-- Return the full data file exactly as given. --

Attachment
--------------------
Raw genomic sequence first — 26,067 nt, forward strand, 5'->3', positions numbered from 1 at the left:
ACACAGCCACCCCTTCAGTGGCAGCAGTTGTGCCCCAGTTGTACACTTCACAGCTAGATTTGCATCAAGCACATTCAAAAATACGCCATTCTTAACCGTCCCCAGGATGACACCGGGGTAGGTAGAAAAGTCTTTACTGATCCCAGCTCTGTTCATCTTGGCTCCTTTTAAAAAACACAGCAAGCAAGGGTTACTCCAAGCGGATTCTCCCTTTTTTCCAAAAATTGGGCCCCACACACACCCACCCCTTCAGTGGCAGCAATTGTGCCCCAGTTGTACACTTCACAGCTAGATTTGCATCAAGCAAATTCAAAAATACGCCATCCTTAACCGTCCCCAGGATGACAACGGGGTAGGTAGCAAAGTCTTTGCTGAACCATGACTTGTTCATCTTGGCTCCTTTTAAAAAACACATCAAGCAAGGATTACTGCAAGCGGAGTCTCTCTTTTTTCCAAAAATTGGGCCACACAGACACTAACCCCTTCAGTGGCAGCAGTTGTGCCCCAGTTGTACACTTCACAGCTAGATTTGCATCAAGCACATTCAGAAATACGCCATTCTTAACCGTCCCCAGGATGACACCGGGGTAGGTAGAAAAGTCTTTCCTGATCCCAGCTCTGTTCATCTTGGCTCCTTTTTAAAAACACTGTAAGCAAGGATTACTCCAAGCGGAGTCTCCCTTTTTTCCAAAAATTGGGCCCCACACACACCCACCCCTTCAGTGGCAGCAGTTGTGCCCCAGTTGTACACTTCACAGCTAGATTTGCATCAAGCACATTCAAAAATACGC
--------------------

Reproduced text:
Raw genomic sequence first — 26,067 nt, forward strand, 5'->3', positions numbered from 1 at the left:
ACACAGCCACCCCTTCAGTGGCAGCAGTTGTGCCCCAGTTGTACACTTCACAGCTAGATTTGCATCAAGCACATTCAAAAATACGCCATTCTTAACCGTCCCCAGGATGACACCGGGGTAGGTAGAAAAGTCTTTACTGATCCCAGCTCTGTTCATCTTGGCTCCTTTTAAAAAACACAGCAAGCAAGGGTTACTCCAAGCGGATTCTCCCTTTTTTCCAAAAATTGGGCCCCACACACACCCACCCCTTCAGTGGCAGCAATTGTGCCCCAGTTGTACACTTCACAGCTAGATTTGCATCAAGCAAATTCAAAAATACGCCATCCTTAACCGTCCCCAGGATGACAACGGGGTAGGTAGCAAAGTCTTTGCTGAACCATGACTTGTTCATCTTGGCTCCTTTTAAAAAACACATCAAGCAAGGATTACTGCAAGCGGAGTCTCTCTTTTTTCCAAAAATTGGGCCACACAGACACTAACCCCTTCAGTGGCAGCAGTTGTGCCCCAGTTGTACACTTCACAGCTAGATTTGCATCAAGCACATTCAGAAATACGCCATTCTTAACCGTCCCCAGGATGACACCGGGGTAGGTAGAAAAGTCTTTCCTGATCCCAGCTCTGTTCATCTTGGCTCCTTTTTAAAAACACTGTAAGCAAGGATTACTCCAAGCGGAGTCTCCCTTTTTTCCAAAAATTGGGCCCCACACACACCCACCCCTTCAGTGGCAGCAGTTGTGCCCCAGTTGTACACTTCACAGCTAGATTTGCATCAAGCACATTCAAAAATACGC